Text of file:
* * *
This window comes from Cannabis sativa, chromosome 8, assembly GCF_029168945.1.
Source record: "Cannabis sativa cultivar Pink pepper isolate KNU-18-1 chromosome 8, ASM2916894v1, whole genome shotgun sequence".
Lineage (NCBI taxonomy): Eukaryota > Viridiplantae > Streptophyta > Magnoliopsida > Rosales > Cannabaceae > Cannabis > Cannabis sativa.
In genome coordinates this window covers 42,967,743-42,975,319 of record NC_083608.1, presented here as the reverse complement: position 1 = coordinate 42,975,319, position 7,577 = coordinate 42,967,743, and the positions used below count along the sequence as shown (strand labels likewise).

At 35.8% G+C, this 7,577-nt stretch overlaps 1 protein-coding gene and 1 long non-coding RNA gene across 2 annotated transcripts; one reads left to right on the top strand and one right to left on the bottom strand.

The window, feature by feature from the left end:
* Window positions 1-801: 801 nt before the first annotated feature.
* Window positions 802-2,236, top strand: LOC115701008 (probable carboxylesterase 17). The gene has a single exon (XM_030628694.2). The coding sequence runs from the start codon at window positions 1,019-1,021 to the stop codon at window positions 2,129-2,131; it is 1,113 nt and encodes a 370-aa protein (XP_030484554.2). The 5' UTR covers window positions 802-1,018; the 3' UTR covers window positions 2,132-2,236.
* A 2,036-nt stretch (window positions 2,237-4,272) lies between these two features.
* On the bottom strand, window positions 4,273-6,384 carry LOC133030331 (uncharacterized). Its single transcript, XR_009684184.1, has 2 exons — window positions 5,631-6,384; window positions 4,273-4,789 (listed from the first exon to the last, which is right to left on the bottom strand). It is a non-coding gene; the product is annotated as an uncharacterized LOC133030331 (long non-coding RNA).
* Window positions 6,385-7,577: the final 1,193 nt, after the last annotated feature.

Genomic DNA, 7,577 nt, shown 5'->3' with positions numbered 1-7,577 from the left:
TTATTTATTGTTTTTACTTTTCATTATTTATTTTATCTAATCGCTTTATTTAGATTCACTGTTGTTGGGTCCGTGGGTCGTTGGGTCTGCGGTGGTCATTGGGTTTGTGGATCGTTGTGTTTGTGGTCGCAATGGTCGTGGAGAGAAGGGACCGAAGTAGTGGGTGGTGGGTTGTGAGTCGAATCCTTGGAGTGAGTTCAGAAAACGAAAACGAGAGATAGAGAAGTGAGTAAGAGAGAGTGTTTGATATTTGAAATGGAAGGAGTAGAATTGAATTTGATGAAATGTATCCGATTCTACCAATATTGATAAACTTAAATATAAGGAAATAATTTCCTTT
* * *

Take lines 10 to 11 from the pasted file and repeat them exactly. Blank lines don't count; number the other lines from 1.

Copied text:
* On the bottom strand, window positions 4,273-6,384 carry LOC133030331 (uncharacterized). Its single transcript, XR_009684184.1, has 2 exons — window positions 5,631-6,384; window positions 4,273-4,789 (listed from the first exon to the last, which is right to left on the bottom strand). It is a non-coding gene; the product is annotated as an uncharacterized LOC133030331 (long non-coding RNA).
* Window positions 6,385-7,577: the final 1,193 nt, after the last annotated feature.